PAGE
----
No. When I was in the eighth grade, a Black woman came to our school and spoke on social work, and it hit me that that’s what I wanted to do. We always left school at noon and went home to have our lunch, and while we were eating, I told my uncle my homeroom teacher said I couldn’t be a social worker because I didn’t have enough money. My uncle told me I could be whatever I wanted to be. So, from the eighth grade on, I was going to be a social worker. I didn’t plan to teach, but I ended up teaching for 18 years at Carolina.
I worked at UPenn in the 1940s as an adjunct professor, supervising students who were working on their master’s degrees in social work. I also started speaking once a year at their School of Social Work and got paid $15 for speaking, which I thought was marvelous because that was a lot of money back then. I met a man, John Willie McClinton, an auditor for North Carolina Mutual Insurance Co. in Durham. We got married in 1947, and in 1948 I moved to North Carolina.
After moving to North Carolina, I got a job in the VA Hospital in Durham and supervised some UNC student interns, which is how I got on UNC’s radar. When someone from UNC offered me a job through a grant, I told them I wouldn’t go any place for grant money because the grant would run out and the job would end. I held out until two years later when they had “hard money” as I call it, and then I accepted their offer.
I didn’t want to make an issue of it. I was supposed to be there because I was qualified to hold that job, and I didn’t feel like the University was doing me any favors by hiring me. Being the only Black professor on campus, I was asked to be on 11 committees my first year. Some people outside of campus were racist toward me, but not at the University when I first started. I had some very good friends in the social work department, though most of them have died. White students would come and talk to me about race relations — mainly about how their parents acted toward Black people. I learned a lot from them. We all have lived experiences … and you should get to know people before making preconceived judgments about them. I never thought about quitting my first year or at any time in my 18 years at Carolina.
I think when they renamed a dorm after me and a building after Henry Owl, they were trying to be fair. I feel a lot of schools, in the South and up North, instead of going backwards need to go forward. I think universities are increasingly trying to show they’re not racist.
I don’t really know because I haven’t been on campus much since I retired 38 years ago, but the renaming of buildings and the removal of Silent Sam are good signs.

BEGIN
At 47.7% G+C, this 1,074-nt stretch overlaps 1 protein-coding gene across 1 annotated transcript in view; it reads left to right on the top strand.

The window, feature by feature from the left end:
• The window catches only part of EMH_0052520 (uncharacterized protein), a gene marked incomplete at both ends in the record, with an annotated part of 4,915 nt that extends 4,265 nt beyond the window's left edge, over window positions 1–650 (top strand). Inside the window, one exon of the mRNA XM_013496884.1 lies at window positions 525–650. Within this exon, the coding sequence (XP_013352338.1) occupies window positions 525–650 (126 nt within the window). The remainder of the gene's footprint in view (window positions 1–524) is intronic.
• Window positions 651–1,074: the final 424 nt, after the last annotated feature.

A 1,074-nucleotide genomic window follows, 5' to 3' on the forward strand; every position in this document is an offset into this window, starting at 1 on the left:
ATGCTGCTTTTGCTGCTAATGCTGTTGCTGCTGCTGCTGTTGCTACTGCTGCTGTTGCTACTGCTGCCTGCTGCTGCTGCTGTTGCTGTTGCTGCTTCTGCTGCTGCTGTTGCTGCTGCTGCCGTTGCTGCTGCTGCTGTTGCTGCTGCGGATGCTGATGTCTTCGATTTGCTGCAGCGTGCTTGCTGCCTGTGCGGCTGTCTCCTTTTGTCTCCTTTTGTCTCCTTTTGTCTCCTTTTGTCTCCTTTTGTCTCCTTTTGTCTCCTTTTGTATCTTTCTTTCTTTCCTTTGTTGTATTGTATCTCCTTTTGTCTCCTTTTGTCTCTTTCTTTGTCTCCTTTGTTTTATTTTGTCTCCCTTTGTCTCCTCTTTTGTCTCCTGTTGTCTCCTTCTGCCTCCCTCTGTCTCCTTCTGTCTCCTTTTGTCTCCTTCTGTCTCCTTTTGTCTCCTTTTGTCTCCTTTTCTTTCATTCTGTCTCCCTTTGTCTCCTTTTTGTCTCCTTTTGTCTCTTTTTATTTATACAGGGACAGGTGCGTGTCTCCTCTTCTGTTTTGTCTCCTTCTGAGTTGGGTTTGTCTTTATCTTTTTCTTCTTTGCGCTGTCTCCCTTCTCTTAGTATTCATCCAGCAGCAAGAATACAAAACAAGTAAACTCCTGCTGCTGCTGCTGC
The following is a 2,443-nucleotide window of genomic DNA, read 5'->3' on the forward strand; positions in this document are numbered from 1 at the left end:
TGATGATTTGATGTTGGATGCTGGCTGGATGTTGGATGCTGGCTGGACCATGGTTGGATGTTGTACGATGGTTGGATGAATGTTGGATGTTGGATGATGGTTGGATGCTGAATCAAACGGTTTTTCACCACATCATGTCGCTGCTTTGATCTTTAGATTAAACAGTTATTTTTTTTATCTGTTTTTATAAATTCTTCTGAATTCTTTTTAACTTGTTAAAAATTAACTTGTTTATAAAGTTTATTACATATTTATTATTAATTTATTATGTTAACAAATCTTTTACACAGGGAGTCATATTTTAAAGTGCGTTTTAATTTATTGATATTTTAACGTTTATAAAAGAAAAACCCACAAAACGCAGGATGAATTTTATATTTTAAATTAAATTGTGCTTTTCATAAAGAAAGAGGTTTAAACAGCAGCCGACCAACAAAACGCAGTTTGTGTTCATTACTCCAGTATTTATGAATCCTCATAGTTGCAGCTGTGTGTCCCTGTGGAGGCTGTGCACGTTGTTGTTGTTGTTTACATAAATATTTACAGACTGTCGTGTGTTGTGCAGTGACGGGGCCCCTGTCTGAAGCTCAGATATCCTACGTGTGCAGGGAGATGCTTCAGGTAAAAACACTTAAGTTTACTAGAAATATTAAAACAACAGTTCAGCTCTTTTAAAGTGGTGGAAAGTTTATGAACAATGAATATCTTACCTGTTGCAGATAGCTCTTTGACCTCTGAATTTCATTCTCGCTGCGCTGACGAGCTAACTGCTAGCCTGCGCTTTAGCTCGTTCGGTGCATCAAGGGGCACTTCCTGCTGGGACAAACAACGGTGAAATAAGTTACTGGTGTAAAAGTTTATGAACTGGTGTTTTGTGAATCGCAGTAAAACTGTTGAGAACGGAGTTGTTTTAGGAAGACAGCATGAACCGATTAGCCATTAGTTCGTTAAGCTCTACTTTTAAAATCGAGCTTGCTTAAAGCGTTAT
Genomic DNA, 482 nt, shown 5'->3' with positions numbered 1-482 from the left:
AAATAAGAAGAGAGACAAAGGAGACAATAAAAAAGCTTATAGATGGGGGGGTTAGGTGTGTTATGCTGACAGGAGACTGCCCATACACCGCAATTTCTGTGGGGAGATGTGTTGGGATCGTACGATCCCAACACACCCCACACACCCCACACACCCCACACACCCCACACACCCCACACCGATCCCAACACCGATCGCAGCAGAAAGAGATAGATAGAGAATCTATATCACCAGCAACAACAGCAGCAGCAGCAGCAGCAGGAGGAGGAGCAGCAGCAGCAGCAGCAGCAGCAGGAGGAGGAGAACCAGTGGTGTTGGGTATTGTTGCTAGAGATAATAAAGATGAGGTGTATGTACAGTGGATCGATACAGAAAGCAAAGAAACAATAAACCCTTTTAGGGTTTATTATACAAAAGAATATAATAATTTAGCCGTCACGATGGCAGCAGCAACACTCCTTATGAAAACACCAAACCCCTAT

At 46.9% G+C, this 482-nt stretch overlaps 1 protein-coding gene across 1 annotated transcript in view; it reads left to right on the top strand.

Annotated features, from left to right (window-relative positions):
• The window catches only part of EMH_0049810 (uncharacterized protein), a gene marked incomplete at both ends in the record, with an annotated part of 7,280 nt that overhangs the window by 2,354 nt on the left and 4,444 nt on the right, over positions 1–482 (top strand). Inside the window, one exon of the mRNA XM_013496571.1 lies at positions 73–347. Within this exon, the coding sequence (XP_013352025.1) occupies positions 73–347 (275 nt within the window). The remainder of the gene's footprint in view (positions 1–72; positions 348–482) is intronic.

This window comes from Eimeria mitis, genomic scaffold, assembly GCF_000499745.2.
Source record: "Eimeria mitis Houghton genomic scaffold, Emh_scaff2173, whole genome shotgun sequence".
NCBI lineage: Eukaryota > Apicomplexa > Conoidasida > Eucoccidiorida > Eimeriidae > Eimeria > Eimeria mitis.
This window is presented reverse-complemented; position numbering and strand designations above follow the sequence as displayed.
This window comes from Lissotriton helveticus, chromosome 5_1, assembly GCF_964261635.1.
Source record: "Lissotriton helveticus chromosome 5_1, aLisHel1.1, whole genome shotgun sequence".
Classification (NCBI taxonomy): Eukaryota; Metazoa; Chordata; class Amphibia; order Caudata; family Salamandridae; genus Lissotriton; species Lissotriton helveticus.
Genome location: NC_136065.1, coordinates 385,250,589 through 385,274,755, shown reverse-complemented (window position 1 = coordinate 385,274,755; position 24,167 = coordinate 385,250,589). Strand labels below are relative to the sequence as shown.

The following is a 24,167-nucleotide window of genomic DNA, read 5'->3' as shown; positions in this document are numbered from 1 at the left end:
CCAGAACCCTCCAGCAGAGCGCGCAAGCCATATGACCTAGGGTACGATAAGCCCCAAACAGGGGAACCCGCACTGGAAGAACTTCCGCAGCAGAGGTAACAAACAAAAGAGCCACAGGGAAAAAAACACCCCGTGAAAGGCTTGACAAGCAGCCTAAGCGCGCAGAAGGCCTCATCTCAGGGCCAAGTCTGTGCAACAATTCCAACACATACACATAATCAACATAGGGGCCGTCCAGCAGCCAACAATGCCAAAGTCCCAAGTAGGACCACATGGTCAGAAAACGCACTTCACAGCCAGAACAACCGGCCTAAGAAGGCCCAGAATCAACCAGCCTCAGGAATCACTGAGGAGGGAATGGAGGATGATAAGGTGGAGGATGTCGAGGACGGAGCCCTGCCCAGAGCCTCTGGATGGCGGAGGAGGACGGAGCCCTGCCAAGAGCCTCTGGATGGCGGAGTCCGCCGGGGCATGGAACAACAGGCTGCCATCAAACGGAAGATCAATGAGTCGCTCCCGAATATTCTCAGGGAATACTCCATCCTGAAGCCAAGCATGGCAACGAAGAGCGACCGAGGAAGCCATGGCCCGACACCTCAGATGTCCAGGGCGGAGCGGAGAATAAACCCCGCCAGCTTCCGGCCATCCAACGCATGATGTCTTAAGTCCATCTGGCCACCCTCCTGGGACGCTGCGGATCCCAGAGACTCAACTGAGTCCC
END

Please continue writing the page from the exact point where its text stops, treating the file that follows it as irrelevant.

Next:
Be prepared to do the job you’re hired to do, and do it well. Keep learning and stand up for your right to be able to do what is right. Know that everybody at the University has the right to thrive regardless of race.
Traveling and reading. I’ve been to Switzerland, England, Germany, Madagascar, Gibraltar, Hawaii, Spain and Portugal, as well as many of the major U.S. cities.
With my daughter, Linda Janet McClinton Bell, and her husband, Theodore Bell, in their home in Bowie, Maryland. I received over 70 cards, more than 10 flower bouquets and my relatives put together 2 ½ hours of birthday greetings for me to listen to. My granddaughter, Beverly Copeland, who shares my birthday on Aug. 27, was there. I had a wonderful birthday!
I never really thought about leaving a legacy, and I also didn’t fixate on being the first Black professor at Carolina. I have just always tried to do my best on any job I had. My father taught me that. If I had to say one thing regarding a legacy, I’d say I hope the path I laid at UNC will continue, and the University won’t hesitate to hire talented Black professors to educate today’s young minds. Diversity is very important, not just at Carolina but across the country. I’m humbled the University has named a residence hall after me, and since that announcement, I’ve received letters from students of all races across the country congratulating me. I’m also humbled by the McClinton Faculty Staff Award that’s given annually. But what would mean the most to me is knowing Black students at Carolina can learn from professors who look like them.
— Laurie D. Willis ’86